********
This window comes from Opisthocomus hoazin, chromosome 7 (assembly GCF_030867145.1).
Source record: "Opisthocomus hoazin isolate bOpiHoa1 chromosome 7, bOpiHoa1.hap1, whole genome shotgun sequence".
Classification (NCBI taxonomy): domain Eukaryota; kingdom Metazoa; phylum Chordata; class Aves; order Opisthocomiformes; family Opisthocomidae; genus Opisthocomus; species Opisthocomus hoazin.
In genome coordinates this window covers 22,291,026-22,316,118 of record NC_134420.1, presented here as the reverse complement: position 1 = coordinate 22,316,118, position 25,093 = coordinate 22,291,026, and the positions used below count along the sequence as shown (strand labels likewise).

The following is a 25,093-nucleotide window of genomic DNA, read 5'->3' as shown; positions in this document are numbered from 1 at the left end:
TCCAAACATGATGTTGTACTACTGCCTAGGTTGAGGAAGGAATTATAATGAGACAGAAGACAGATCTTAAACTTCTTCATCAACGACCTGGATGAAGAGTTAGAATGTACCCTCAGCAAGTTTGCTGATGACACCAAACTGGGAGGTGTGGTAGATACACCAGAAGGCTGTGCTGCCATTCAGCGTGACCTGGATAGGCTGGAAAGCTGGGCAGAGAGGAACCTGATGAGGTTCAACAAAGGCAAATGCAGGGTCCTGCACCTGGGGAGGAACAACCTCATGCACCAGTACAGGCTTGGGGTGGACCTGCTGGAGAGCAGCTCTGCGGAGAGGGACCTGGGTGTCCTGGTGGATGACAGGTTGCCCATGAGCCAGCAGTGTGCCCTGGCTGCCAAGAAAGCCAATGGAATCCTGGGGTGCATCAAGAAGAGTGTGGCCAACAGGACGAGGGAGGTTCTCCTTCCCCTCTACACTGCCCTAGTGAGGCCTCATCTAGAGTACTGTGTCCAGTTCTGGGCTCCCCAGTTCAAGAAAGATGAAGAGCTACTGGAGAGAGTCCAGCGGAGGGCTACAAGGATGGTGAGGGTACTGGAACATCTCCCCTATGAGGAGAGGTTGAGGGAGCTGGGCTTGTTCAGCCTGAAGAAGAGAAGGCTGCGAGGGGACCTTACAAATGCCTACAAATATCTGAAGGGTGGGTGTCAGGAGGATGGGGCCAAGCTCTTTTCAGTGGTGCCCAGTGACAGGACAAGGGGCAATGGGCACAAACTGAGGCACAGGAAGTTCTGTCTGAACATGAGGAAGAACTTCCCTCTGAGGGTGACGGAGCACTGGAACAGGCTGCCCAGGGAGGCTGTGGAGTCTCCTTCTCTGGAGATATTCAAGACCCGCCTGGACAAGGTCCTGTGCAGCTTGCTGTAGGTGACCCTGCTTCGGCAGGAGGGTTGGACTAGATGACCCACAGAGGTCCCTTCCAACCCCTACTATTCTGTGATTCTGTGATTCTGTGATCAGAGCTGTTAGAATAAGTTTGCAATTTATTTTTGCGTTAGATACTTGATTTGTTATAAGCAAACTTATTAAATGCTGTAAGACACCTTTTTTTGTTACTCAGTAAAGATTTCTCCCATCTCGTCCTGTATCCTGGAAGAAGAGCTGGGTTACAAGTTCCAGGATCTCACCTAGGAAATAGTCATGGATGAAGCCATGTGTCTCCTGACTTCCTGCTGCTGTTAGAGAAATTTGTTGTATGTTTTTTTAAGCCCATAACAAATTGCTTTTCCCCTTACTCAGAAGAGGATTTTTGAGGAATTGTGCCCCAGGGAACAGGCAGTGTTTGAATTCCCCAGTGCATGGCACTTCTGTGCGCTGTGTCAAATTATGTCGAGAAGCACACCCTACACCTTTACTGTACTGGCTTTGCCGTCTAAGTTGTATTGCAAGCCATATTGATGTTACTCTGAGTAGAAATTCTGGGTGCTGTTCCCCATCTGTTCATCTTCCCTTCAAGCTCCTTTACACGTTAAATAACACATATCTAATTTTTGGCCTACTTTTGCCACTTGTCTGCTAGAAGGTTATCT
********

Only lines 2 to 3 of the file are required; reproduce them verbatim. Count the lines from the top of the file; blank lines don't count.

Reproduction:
Source record: "Opisthocomus hoazin isolate bOpiHoa1 chromosome 7, bOpiHoa1.hap1, whole genome shotgun sequence".
Classification (NCBI taxonomy): domain Eukaryota; kingdom Metazoa; phylum Chordata; class Aves; order Opisthocomiformes; family Opisthocomidae; genus Opisthocomus; species Opisthocomus hoazin.